Attached Image: 600_9402pn2.jpg

This last photo shows how I tried to desaturate the yellow false colour in the preceding white-balanced version.
This almost gives a monochrome look, but not quite. Just a reminder -> a monochrome look is expected
when shooting with such a narrowband UV-Led light when little or no sunlight is mixed in.
Attached Image: 600_9402pn3.jpg

Here is one more comparison. In this case, the UV torch & sunlight combo turned out better.
Although not particularly monochrome, so go figure.
First the sunlight-only shot, then the mixed light shot. (Both were white-balanced.)
Attached Image: 600_9384pn.jpg
Attached Image: 600_9385pn.jpg

If I desaturate the yellow false colour in the preceding mixed light shot,
then I also lose the greenish false colour in the leaves.
This is mostly an artistic complaint, as I think we need to be careful with how we interpret false colour.
Because there are flowers which do have a yellow false colour after white balancing,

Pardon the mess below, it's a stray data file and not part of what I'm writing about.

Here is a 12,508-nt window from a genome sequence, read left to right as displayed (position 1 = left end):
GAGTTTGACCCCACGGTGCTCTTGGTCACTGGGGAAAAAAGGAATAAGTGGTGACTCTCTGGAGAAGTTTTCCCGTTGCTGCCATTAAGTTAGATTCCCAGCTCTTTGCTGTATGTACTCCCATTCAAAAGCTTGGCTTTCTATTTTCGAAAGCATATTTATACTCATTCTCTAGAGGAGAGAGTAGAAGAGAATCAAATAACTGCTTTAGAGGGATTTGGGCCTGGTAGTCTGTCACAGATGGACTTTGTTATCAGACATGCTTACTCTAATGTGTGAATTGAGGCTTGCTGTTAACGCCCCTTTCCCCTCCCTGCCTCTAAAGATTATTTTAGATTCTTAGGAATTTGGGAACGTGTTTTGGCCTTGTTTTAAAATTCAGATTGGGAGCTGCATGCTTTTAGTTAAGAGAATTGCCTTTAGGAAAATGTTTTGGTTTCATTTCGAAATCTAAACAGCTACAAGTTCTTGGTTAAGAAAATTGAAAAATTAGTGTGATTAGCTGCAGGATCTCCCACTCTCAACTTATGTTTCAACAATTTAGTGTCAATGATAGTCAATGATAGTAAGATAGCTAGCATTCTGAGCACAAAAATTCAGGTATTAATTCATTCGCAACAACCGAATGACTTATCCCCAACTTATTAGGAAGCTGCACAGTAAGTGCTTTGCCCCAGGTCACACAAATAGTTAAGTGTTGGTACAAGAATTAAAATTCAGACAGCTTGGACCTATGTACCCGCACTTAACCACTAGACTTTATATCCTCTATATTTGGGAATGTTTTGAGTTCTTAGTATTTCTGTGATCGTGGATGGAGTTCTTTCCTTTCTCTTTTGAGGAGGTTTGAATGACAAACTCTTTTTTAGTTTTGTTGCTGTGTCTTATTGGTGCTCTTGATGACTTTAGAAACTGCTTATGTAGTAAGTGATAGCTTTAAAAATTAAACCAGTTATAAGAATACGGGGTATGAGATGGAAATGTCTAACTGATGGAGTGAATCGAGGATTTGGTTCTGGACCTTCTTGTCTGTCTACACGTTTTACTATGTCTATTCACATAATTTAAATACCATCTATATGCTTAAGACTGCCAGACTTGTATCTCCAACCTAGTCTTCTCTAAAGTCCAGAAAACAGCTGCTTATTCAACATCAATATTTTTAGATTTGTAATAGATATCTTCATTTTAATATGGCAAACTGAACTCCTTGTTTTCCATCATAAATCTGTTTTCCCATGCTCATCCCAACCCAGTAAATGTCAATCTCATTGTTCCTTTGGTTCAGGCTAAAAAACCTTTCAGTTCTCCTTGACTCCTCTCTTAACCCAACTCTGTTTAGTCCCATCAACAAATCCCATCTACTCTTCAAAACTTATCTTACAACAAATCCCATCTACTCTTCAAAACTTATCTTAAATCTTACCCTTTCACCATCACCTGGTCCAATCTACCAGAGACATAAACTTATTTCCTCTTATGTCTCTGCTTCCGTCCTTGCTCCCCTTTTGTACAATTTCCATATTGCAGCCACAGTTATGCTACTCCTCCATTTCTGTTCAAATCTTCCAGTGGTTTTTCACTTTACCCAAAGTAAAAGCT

I think it would be difficult to know when to remove it and when not to if using this kind of mixed sunlight/torchlight.
Attached Image: 600_9385pnpn99.jpg
Andrea G. Blum
Often found hanging out with flowers & bees.

#2 JCDowdy

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Posted 28 March 2014 - 19:48

Andrea,

I think you possibly on to something interesting here.

As I understand it, the iridescence normally observed is a function of spectrally differential reflections form a broad band polychromatic source seen as color variation.
With your narrow band LED source it seems to me that you should only see reflections from a fraction of the mcrostructures spatially oriented to reflect that narrow spectral illuminant towards you.